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Diverse Voices in Music Scholarship and Repertoire

This guide provides a first step to research on music from diverse voices.

Featured Composer

Photograph of Jennifer Higdon, a woman in a black sweater and short black hair, and her orange cat. Higdon is laying on the floor, smiling at the camera, with sheet music and a laptop around her.

Jennifer Higdon

Bio and Virtual Display by Malcolm Wood, Music Education Major

Jennifer Higdon, a composer, flutist, and LGBTQ+ activist, is a Pulitzer Prize, Nemmers Prize, and Grammy award-winning artist. She is an outspoken advocate of the LGBTQ+ community and about anxiety in music. She attended Bowling Green State University for flute performance, earning a bachelor’s in music, and later earned an Artist’s Diploma from The Curtis Institute of Music as well as a Master of the Arts and Ph.D. in composition from the University of Pennsylvania. She has become a major figure in contemporary classical music with her compositions in multiple genres such as orchestra, chamber, choral, and opera. She has been commissioned by The Chicago Symphony, The President’s Own Marine Band, The Philadelphia Orchestra, and The Atlanta Symphony. She is most known for her composition “Blue Cathedral”. She is currently serving as a Chair member at The Curtis Institute of Music, and currently resides in Philadelphia with her wife and their cats.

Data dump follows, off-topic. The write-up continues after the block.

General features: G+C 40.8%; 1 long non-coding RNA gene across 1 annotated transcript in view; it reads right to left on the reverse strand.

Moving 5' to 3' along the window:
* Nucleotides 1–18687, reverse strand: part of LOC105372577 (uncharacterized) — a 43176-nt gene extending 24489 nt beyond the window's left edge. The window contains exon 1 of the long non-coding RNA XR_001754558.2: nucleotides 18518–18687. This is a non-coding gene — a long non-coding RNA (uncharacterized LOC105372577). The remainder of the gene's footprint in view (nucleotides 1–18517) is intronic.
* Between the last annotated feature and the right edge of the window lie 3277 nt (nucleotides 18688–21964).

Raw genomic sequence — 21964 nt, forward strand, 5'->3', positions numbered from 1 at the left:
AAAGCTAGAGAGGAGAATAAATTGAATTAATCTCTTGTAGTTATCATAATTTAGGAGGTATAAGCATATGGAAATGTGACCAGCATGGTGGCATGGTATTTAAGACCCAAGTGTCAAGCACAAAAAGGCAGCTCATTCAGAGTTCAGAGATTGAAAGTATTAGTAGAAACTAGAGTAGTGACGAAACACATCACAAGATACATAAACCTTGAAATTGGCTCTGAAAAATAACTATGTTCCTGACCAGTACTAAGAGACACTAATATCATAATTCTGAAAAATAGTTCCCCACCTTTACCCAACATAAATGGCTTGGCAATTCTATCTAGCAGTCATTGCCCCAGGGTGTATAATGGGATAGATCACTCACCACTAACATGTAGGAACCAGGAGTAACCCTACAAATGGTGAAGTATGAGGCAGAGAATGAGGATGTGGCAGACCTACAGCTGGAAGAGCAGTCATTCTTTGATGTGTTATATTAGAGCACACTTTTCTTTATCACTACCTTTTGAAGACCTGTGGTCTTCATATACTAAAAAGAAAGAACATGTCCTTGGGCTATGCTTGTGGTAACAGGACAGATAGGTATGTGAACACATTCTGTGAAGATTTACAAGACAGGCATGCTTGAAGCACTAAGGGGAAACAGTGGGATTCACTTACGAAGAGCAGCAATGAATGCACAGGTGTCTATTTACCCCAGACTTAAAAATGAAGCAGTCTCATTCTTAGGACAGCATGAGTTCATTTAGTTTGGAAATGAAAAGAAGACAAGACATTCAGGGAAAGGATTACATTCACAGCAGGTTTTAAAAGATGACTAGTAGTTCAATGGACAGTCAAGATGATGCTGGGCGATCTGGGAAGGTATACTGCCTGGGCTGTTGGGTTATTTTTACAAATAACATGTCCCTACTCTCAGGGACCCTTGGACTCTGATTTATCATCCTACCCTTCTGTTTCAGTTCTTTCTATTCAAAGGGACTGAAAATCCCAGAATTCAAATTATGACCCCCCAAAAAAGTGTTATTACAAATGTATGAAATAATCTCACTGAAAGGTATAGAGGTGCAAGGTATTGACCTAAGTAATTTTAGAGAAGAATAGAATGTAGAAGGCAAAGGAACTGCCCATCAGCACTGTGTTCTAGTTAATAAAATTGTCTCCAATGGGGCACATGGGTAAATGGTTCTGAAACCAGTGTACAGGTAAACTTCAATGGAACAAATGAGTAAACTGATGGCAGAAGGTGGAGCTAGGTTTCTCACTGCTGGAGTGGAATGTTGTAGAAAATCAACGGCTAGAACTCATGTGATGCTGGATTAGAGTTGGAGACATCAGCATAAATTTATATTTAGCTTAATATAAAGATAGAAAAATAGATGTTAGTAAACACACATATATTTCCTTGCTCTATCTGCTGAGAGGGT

Compositions by Jennifer Higdon

Tips for Searching for Composers from Diverse Backgrounds

  • Many articles, dissertations, books, and reference articles compile repertoire lists by composers of specific demographics. Try searching for a particular instrument or genre in the Library Search, along with the identity you are looking for. Here are some example searches:

Flute Music by Women

Latin American Composers

Chinese Art Songs

  • Do a web search for composers of a particular identity, then do some research on the people you find.
  • Search Wikipedia for lists of composers of a particular identity, then research those individuals.
  • Use websites or professional organizations such as those listed below to find composers, then research their background and repertoire.
  • Do not assume identity based on names. Instead, research the composer and see what you can uncover from their biographical information.  

Web Resources

The following websites provide information on music and composers from underrepresented backgrounds, including BIPOC, women, and LGBTQ composers.